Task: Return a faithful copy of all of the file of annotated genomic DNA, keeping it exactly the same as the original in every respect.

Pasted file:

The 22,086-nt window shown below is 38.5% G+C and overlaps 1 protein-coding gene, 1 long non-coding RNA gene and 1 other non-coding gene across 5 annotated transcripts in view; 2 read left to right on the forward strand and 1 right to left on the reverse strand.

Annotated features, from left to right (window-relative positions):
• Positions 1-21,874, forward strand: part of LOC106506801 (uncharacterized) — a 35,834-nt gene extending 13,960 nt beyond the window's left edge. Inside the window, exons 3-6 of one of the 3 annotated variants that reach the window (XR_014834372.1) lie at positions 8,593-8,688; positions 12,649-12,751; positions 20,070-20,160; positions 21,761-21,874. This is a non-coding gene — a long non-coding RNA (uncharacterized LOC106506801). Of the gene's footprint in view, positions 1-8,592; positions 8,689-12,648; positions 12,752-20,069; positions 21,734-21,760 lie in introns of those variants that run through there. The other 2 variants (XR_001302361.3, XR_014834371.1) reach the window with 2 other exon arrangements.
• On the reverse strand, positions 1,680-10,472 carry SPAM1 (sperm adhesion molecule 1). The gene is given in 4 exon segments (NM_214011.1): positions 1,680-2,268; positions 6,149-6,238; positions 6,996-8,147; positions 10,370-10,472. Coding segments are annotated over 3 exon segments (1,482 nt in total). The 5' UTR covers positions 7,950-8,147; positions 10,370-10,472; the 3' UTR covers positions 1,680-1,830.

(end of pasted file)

The 22,086-nt window shown below is 38.5% G+C and overlaps 1 protein-coding gene, 1 long non-coding RNA gene and 1 other non-coding gene across 5 annotated transcripts in view; 2 read left to right on the forward strand and 1 right to left on the reverse strand.

Annotated features, from left to right (window-relative positions):
• Positions 1-21,874, forward strand: part of LOC106506801 (uncharacterized) — a 35,834-nt gene extending 13,960 nt beyond the window's left edge. Inside the window, exons 3-6 of one of the 3 annotated variants that reach the window (XR_014834372.1) lie at positions 8,593-8,688; positions 12,649-12,751; positions 20,070-20,160; positions 21,761-21,874. This is a non-coding gene — a long non-coding RNA (uncharacterized LOC106506801). Of the gene's footprint in view, positions 1-8,592; positions 8,689-12,648; positions 12,752-20,069; positions 21,734-21,760 lie in introns of those variants that run through there. The other 2 variants (XR_001302361.3, XR_014834371.1) reach the window with 2 other exon arrangements.
• On the reverse strand, positions 1,680-10,472 carry SPAM1 (sperm adhesion molecule 1). The gene is given in 4 exon segments (NM_214011.1): positions 1,680-2,268; positions 6,149-6,238; positions 6,996-8,147; positions 10,370-10,472. Coding segments are annotated over 3 exon segments (1,482 nt in total). The 5' UTR covers positions 7,950-8,147; positions 10,370-10,472; the 3' UTR covers positions 1,680-1,830.